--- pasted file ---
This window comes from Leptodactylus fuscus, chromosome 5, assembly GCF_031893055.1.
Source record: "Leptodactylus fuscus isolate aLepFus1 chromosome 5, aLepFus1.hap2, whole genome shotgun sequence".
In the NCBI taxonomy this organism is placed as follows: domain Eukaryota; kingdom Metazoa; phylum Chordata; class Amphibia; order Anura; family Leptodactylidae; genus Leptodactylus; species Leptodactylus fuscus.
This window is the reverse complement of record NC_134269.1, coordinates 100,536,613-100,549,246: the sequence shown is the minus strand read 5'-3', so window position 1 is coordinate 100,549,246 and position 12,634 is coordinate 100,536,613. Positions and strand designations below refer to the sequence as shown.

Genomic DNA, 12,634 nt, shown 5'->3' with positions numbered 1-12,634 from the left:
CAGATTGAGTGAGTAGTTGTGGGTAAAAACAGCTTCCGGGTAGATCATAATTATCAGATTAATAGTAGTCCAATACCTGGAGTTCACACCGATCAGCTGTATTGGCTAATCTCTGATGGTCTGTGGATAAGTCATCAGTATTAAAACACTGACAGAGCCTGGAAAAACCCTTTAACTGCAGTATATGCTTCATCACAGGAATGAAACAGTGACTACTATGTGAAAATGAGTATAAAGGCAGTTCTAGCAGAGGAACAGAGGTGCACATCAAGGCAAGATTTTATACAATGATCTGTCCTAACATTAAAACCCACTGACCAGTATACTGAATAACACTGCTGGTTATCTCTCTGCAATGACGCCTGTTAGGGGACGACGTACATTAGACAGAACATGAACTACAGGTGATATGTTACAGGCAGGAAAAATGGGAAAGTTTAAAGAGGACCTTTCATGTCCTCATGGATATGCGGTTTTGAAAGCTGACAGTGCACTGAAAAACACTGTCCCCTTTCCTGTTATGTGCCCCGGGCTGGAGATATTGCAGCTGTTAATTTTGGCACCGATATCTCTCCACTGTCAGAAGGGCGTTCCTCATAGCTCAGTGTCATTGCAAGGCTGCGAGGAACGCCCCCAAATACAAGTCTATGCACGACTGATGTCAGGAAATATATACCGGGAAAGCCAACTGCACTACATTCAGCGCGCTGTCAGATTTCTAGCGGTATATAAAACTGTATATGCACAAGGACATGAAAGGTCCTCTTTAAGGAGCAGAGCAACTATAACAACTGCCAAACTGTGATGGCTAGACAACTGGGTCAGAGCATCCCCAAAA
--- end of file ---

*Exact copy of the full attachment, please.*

This window comes from Leptodactylus fuscus, chromosome 5, assembly GCF_031893055.1.
Source record: "Leptodactylus fuscus isolate aLepFus1 chromosome 5, aLepFus1.hap2, whole genome shotgun sequence".
In the NCBI taxonomy this organism is placed as follows: domain Eukaryota; kingdom Metazoa; phylum Chordata; class Amphibia; order Anura; family Leptodactylidae; genus Leptodactylus; species Leptodactylus fuscus.
This window is the reverse complement of record NC_134269.1, coordinates 100,536,613-100,549,246: the sequence shown is the minus strand read 5'-3', so window position 1 is coordinate 100,549,246 and position 12,634 is coordinate 100,536,613. Positions and strand designations below refer to the sequence as shown.

Genomic DNA, 12,634 nt, shown 5'->3' with positions numbered 1-12,634 from the left:
CAGATTGAGTGAGTAGTTGTGGGTAAAAACAGCTTCCGGGTAGATCATAATTATCAGATTAATAGTAGTCCAATACCTGGAGTTCACACCGATCAGCTGTATTGGCTAATCTCTGATGGTCTGTGGATAAGTCATCAGTATTAAAACACTGACAGAGCCTGGAAAAACCCTTTAACTGCAGTATATGCTTCATCACAGGAATGAAACAGTGACTACTATGTGAAAATGAGTATAAAGGCAGTTCTAGCAGAGGAACAGAGGTGCACATCAAGGCAAGATTTTATACAATGATCTGTCCTAACATTAAAACCCACTGACCAGTATACTGAATAACACTGCTGGTTATCTCTCTGCAATGACGCCTGTTAGGGGACGACGTACATTAGACAGAACATGAACTACAGGTGATATGTTACAGGCAGGAAAAATGGGAAAGTTTAAAGAGGACCTTTCATGTCCTCATGGATATGCGGTTTTGAAAGCTGACAGTGCACTGAAAAACACTGTCCCCTTTCCTGTTATGTGCCCCGGGCTGGAGATATTGCAGCTGTTAATTTTGGCACCGATATCTCTCCACTGTCAGAAGGGCGTTCCTCATAGCTCAGTGTCATTGCAAGGCTGCGAGGAACGCCCCCAAATACAAGTCTATGCACGACTGATGTCAGGAAATATATACCGGGAAAGCCAACTGCACTACATTCAGCGCGCTGTCAGATTTCTAGCGGTATATAAAACTGTATATGCACAAGGACATGAAAGGTCCTCTTTAAGGAGCAGAGCAACTATAACAACTGCCAAACTGTGATGGCTAGACAACTGGGTCAGAGCATCCCCAAAA